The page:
The Early Stages Of Schizophrenia

Schizophrenia is one of the most complicated and interesting afflictions in the psychiatric field. Most other mental disorders tend to show up in older patients or at a very early age. When babies and children deal with such problematic disorders, it usually occurs from the first day of life, only they are hard to identify until the child is old enough for it’s behaviors to be recognized as odd.

On a different note, schizophrenia is somewhere in the middle. Its onset is typically during the stage of young adulthood. It rarely (officially) is diagnosed in teens due to the instability of the personality and brain at this time. It’s also not as often diagnosed in people in their 30’s.  They will often have already encountered the onset of schizophrenia in their early to late 20’s.  There is also the peculiarity of late-onset schizophrenia that must be considered.  The first symptoms tend to occur in the early 20’s in men, as well as the late 20’s in women. This is exactly the factor that makes schizophrenia such a harsh condition to live with. Just when young adults are finishing their schooling years and starting a career and a family, a lot of people are hit with schizophrenia when they least expect it. At the same time, the signs and symptoms are quite problematic and very scary for the patients’ families and friends, especially since they never expect them.

How Schizophrenia Arises

Schizophrenia is basically an amalgam of signs, symptoms and behavioral issues that mostly include hallucinations, delusions, speech problems, lack of emotions or unexpected behaviors. These, of course, differ from individual to individual and also depend on the type of schizophrenia presenting itself. Hallucinations represent sensory perceptions experienced without the presence of any stimulation from the external world. This leads to the experience of situations and false inputs that do not really exist. Delusions, on the other hand, are culturally bizarre beliefs about a person’s surroundings, social relationships, metaphysical certainties, and other philosophical conundrums. Whether it comes to down to reality or someone else’s feelings, delusions cause the patients to think strangely about seemingly obvious things.  The non-verifiable aspect of delusions often leave a “what-if” scenario as a possibility which furthers, deepends, and continues the lifespan of the delusion.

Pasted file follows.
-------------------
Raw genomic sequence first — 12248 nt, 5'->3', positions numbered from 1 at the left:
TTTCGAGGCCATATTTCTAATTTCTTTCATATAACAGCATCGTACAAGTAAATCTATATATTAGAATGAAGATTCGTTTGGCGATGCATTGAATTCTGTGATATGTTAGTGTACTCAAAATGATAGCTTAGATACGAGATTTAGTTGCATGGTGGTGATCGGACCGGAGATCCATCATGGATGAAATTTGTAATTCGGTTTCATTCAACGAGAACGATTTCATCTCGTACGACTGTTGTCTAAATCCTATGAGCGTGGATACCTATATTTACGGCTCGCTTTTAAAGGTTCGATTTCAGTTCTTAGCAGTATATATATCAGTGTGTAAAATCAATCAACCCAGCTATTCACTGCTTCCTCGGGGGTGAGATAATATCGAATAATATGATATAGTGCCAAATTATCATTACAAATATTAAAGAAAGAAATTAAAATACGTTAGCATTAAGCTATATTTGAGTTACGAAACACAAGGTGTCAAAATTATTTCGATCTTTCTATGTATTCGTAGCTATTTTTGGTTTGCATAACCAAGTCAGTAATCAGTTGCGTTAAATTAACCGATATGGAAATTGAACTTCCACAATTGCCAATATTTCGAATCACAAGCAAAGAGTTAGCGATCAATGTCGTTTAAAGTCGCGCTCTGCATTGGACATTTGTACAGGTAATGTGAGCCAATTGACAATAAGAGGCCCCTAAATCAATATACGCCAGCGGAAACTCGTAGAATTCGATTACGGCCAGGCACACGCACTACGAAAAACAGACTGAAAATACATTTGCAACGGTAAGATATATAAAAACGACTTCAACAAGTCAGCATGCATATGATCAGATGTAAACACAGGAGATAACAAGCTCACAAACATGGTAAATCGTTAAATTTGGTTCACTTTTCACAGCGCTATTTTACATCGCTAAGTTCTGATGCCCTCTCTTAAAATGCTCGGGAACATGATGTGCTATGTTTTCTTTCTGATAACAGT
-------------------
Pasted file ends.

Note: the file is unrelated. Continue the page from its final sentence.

An early detection of schizophrenia is almost impossible before hallucinations and delusions step in, because the impending signs of schizophrenia usually are common conditions such as anxiety, depression, and other stress related problems. It is also quite difficult for both patients and their families to accept the diagnosis. The diagnosis is normally given during the prodromal stage of this affliction. This is when the first symptoms show up, yet they are hard to recognize. The symptoms are mild in the beginning, but they gain intensity overtime and the patients start losing their functionality.

How Schizophrenia Grows

This first phase of schizophrenia occurs about a couple of years before the initial arousal of psychotic symptoms. It also displays a few signs, but they are not too relevant as mentioned above. Most commonly, patients experience a mild social isolation, random anxiety and various problems in focusing. Communication also raises some issues and making decisions seems to be quite difficult. In order to underline a potential form of schizophrenia, such symptoms should arise at least once a week and become more severe overtime, lasting for at least six months according to the DSM.

Unfortunately, it is impossible to figure out how these symptoms and signs will evolve without letting them simply play out over the course of the illness. Perhaps they turn out to become a harsh type of schizophrenia, but this is not a general rule. In fact, there are plenty of psychiatric affections that start in the exact same manner but are much more benign illnesses. It is hard to tell if this is a temporary problem or a longterm one at this point in time. As if all these signs were not enough, patients do not even pay attention to the symptoms while they are still mild, making self-reporting to the doctor a further conundrum.  You can’t report what you don’t realize is there!